What is piety?  Often people speak of a pious person as if it’s a bad thing.  But piety is devotion and reverence for God, it’s putting Him first in all of our decisions in life, it’s hating sin and pursuing righteousness, it’s delighting in the things of God, loving His people, and caring about the lost.  In short, piety is being like our Saviour Jesus Christ.

As I teach this class, my concern is not that the students will gain in their knowledge about God, but rather that will become more pious.  In order to do this, I must first take the log out of my own eye before trying to extract specks from the eyes of others.  And when you think about it, that’s what makes studying Systematic Theology harder.  It’s easy to learn facts about God; you could easily pick up a book and learn that.  It’s harder to learn piety.  We like learning in the abstract, but we are defensive when it demands changes in our lives.  But that’s what makes the class dynamic, instead of a drudgery.

Is it worth it?  Absolutely!  We are doing exactly what David says in Psalm 27.  He desired to be in the house of God, beholding and admiring God’s beauty.  Systematic theology is about seeking God’s face.

StephenBrendaYou have said, “Seek my face.”
My heart says to you,
“Your face, Lord, do I seek.” [Ps. 27:8]

– Stephen McCollum


SAQWhy do you keep having all those young Americans over?   It’s a question I have been asked a few times,  down through the years, by fellow ministers in a sister denomination.  The answer is simple – ‘Opportunity’.


Semester in Scotland is an opportunity I would love to have experienced when I was at university.  It’s an opportunity to visit another country and slightly different culture.   An opportunity to be given structured time to read the Bible and good books.  An opportunity, because of the size of the class, to learn in a seminar environment where questions are encouraged, discussion is relevant, and there is no pressure to ‘cram’ to pass a test.  An opportunity to learn first hand about the history of Christ’s Church in a different land.  An opportunity to be part of and serve in another part of the body of Christ.   An opportunity to continue to grow and develop, building on the foundation that had already been laid in life by family, friends, church, and college life.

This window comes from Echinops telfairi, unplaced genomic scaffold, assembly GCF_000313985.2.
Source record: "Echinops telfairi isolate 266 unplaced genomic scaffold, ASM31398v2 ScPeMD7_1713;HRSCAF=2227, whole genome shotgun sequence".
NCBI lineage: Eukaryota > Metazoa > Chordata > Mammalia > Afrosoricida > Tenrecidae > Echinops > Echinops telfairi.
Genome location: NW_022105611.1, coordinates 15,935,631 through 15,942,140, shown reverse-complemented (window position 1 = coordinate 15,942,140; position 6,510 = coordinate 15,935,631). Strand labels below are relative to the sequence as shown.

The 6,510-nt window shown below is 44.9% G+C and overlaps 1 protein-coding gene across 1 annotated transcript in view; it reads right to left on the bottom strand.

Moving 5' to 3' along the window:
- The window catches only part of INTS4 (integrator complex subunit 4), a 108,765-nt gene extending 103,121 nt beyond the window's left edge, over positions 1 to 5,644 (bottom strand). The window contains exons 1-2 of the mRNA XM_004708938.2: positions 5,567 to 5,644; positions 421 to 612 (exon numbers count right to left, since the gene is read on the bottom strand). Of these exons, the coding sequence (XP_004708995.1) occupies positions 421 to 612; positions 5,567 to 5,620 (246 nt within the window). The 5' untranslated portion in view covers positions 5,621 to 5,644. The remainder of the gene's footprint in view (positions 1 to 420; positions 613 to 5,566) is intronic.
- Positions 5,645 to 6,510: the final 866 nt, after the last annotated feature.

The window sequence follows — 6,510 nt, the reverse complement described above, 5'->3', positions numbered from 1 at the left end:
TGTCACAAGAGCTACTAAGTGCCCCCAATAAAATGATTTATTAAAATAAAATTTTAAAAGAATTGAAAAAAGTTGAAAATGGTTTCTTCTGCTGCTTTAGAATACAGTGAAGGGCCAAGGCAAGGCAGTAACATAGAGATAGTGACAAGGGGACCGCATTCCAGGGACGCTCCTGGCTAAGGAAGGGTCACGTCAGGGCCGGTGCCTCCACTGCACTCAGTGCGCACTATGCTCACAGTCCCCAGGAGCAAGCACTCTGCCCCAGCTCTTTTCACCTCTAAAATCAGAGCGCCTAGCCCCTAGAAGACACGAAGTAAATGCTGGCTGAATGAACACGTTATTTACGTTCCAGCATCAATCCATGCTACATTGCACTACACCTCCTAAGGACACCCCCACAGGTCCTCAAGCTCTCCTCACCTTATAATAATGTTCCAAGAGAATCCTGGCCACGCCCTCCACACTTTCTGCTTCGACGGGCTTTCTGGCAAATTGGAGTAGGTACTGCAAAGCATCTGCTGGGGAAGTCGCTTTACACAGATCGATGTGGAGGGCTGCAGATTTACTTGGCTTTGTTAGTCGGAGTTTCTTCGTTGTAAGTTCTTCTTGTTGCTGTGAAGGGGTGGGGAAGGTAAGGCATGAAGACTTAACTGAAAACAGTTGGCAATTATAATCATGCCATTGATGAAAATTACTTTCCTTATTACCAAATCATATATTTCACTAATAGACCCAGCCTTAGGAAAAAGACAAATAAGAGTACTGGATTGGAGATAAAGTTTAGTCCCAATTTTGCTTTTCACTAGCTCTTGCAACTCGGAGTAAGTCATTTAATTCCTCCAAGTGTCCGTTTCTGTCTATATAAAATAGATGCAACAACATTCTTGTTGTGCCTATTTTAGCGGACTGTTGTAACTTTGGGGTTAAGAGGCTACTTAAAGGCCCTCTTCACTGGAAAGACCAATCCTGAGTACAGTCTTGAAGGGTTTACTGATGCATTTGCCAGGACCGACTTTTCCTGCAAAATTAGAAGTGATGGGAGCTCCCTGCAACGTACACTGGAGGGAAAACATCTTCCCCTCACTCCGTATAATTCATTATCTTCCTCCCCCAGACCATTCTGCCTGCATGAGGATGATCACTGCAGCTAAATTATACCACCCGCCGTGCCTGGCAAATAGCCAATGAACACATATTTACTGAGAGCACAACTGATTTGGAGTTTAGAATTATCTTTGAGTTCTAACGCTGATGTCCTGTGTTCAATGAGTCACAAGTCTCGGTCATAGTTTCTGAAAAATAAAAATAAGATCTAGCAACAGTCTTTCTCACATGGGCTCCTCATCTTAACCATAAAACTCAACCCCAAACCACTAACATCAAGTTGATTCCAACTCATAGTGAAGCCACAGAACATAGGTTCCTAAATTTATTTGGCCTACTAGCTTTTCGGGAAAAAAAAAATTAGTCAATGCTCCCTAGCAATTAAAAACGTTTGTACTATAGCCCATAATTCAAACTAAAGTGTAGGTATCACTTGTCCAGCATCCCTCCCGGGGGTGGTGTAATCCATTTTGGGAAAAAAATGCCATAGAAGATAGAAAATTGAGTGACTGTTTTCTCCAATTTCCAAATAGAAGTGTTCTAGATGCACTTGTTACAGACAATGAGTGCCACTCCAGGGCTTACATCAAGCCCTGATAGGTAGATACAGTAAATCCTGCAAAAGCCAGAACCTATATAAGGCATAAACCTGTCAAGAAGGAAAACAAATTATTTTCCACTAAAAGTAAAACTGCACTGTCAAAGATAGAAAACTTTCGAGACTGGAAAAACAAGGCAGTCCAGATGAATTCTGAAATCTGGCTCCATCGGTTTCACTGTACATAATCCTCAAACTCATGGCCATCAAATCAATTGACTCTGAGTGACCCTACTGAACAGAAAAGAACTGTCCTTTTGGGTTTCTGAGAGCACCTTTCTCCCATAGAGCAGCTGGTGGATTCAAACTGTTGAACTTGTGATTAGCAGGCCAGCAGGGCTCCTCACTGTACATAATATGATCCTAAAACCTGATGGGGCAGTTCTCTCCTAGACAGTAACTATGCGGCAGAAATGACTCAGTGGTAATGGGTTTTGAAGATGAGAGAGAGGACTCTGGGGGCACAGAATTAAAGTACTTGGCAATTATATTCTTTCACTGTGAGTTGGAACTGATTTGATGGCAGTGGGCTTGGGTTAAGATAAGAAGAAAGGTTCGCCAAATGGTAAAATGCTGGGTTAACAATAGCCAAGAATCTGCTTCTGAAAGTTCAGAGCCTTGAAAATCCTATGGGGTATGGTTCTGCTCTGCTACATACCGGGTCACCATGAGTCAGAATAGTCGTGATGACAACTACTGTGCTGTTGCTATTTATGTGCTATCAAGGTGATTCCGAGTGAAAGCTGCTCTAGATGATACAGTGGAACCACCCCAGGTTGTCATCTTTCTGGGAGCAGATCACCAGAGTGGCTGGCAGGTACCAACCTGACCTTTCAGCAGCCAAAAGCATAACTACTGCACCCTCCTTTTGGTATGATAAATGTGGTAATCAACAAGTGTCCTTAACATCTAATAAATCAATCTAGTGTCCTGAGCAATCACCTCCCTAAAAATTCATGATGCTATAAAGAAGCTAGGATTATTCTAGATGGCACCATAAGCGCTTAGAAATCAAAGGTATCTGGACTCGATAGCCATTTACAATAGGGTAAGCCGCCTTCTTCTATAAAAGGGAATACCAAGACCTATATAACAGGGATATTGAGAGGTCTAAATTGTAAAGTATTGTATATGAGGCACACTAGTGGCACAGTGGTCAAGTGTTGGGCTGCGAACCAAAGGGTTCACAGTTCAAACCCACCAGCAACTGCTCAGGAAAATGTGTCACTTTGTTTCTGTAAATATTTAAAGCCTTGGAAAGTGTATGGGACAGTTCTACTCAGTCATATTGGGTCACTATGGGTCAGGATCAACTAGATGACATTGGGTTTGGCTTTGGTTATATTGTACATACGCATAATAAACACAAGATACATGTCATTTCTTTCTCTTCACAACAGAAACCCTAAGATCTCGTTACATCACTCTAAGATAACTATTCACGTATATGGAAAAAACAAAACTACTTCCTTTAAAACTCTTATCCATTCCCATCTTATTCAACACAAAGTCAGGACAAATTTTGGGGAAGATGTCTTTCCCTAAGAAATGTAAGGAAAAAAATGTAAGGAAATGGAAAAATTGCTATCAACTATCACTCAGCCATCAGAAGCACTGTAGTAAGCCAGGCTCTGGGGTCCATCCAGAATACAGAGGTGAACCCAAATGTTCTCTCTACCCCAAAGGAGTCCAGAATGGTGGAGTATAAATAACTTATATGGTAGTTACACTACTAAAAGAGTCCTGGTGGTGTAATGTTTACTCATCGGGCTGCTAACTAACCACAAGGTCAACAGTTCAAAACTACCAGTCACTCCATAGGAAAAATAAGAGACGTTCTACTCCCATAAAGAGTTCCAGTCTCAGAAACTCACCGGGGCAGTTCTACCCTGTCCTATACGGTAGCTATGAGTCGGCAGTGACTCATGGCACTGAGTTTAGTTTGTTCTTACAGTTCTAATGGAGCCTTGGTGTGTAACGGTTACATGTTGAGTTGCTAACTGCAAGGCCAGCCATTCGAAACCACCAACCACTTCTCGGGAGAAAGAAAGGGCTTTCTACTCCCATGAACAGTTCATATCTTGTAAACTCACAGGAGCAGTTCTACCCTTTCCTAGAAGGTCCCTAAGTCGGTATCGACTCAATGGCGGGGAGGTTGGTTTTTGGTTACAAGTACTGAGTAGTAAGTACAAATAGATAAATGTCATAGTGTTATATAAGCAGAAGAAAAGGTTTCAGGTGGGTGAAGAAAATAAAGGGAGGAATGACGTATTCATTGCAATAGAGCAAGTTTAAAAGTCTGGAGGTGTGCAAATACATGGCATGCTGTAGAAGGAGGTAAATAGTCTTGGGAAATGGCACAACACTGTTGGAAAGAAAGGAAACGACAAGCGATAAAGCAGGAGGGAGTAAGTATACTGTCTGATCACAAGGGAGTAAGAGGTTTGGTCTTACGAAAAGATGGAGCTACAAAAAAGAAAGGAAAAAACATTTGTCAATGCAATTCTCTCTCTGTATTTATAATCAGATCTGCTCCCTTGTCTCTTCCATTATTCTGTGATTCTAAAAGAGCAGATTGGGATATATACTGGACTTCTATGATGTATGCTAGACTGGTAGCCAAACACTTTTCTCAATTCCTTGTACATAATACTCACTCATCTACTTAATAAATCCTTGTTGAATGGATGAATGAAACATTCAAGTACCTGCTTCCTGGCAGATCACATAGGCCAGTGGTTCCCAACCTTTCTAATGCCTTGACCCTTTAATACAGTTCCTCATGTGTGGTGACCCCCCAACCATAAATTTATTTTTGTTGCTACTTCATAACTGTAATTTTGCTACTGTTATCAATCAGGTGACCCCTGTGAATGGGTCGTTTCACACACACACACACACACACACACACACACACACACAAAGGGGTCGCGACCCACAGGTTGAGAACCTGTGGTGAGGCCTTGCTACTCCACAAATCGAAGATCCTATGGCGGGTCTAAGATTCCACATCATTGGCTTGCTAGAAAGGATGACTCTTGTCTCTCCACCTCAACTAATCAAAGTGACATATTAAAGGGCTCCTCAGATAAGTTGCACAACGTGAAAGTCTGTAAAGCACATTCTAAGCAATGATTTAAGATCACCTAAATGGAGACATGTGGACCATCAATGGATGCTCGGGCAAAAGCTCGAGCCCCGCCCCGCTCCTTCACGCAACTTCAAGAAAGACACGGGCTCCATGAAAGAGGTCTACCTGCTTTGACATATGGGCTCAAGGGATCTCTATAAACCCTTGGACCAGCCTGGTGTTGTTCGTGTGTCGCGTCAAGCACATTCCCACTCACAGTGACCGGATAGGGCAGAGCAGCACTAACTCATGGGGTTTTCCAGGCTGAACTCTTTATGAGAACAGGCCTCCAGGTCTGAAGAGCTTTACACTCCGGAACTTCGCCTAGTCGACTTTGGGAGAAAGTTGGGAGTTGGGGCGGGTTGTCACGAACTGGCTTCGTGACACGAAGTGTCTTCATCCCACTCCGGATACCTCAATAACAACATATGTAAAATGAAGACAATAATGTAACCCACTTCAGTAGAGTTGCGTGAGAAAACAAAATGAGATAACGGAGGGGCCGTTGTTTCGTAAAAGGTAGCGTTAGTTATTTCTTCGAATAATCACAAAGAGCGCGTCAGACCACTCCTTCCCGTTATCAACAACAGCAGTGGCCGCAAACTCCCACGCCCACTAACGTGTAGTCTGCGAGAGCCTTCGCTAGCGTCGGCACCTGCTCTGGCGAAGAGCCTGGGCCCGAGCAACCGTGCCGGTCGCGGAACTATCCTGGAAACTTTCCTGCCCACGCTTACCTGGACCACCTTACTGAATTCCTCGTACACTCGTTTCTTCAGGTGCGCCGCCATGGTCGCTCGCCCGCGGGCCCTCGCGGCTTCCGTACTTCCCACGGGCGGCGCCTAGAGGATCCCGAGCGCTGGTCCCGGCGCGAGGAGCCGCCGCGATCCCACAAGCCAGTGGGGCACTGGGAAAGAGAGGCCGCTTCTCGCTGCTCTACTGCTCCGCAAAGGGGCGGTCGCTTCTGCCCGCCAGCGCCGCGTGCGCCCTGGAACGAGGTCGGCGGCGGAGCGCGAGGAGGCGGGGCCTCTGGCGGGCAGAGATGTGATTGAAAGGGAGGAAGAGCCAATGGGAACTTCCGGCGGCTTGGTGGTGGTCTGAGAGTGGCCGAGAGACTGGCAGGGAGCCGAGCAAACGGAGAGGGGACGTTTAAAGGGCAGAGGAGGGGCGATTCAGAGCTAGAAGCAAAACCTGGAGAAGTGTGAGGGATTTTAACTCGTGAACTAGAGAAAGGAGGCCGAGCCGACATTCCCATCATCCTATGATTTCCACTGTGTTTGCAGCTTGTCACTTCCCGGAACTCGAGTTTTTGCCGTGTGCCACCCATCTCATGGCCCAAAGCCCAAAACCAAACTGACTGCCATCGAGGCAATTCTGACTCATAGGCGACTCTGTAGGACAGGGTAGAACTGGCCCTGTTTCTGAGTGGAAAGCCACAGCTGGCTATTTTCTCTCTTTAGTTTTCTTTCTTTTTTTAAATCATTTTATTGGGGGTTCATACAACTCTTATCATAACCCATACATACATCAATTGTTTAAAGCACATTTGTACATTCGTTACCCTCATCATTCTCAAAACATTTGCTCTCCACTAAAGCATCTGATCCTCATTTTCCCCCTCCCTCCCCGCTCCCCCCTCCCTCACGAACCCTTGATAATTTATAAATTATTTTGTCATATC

Semester in Scotland is all about opportunity.  That’s what I share with the students as soon as they arrive and many of them get it.  A fact borne out by the testimonies of those who have taken the program.


So if you’re looking for an opportunity to grow and mature as a person and experience the opportunities cited above, then come and take the Semester in Scotland program, you will not regret it!


Andrew Quigley

Scottish Reformation and Covenanter History

Jimmy and HelenMy name is Jimmy Fisher, and I teach Scottish Reformation and Covenanter history for Semester in Scotland.

In my class we begin by learning a little bit about how Christianity came to Scotland and the early Christians here.  Then we go on to discuss how God worked in Scotland during the First Reformation between 1528-1560.  We learn about the key players and events during those times and discuss how they impact Scotland today.  Names like Hamilton, Wishart, Knox, and Melville are all discussed.

Following that we move onto the Second Reformation from 1638-1688.  This is the time of the Covenanters, a time when many throughout Scotland were persecuted for their faith.  We learn about the likes of Henderson, Cameron, Cargill, and Renwick.  Men who stood against tyranny to proclaim the Kingship of Christ.  Again we discuss their lives, events, and deaths.